Elwell was arrested on July 23, 2009 and faces three counts: conspiracy to commit extortion, attempted extortion, and acceptance of a corrupt payment.
The prosecution led by attorney Eric Kanefsky argued that the moment Elwell took $10,000 from Ronald Manzo, Elwell’s friend who handed him the cash after receiving it from Dwek, he was responsible for several crimes.
Elwell met with Manzo and Dwek on May 23rd at La Reggia restaurant in Secaucus. Elwell has admitted to holding on to the $10,000 cash for Manzo after meeting with Dwek. Elwell stated during his testimony that he told Manzo he could not accept the cash but agreed to hold onto it for him. Manzo said he was worried that Dwek wouldn’t partner with him if Elwell didn’t take the money.
The prosecution replayed videotapes to demonstrate that Elwell knew the money was a bribe, stating that he made promises throughout the meetings. Elwell has testified that he thought the $10,000 was a campaign contribution. The point that Elwell held on to the cash for 56 days was also raised as the prosecutor waved the $10,000 cash around in front of the jury, according to the Record of Hackensack.
Prosecuting Attorney Maureen Nakly pointed to Elwell’s years of experience. She described the mayor’s defense as full of excuses, failing to take responsibility while blaming others. She questioned why Elwell kept the money in a safe, countering the defense’s argument that Elwell was holding onto the money for Manzo.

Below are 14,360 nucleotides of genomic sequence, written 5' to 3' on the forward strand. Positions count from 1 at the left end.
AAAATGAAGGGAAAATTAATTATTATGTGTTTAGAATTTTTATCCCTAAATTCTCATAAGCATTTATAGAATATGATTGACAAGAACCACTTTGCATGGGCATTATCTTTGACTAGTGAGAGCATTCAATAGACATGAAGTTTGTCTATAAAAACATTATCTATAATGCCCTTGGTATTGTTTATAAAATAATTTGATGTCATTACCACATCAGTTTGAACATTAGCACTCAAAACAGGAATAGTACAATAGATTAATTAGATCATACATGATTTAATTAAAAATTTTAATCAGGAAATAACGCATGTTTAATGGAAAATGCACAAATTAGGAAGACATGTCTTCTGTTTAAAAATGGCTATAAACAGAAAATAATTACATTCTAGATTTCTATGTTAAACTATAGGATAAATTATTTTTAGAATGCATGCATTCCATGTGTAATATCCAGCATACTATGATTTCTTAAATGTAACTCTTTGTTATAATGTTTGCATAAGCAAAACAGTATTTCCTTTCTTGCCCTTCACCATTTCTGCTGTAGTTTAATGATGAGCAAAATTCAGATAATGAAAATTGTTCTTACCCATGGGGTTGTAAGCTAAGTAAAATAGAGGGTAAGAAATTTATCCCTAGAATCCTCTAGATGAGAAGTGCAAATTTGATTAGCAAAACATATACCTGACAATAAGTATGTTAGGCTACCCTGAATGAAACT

In the defense’s closing arguments, Attorney Jeffrey Garrigan described Elwell as a victim of a scheme by Dwek, who Garrigan described as criminal looking to set Elwell up to so that the government would go lighter on his own sentencing for fraud.The defense also said Manzo was interested in getting paid by Dwek for Elwell’s cooperation. (Manzo pleaded guilty last month to his role in taking money.)
Garrigan also said Manzo is interested in protecting his brother Lou Manzo, who was also accused of accepting bribes from Dwek.
The defense also argued that Elwell did not accept a bribe because he made it evident in the videos that he could not do anything for Dwek, who wanted to build on land that Elwell did not have any authority over. The defense also pointed out that Elwell never spent the money, which was handed in as evidence.
The jury begins deliberations and will be reviewing the videotapes submitted as evidence.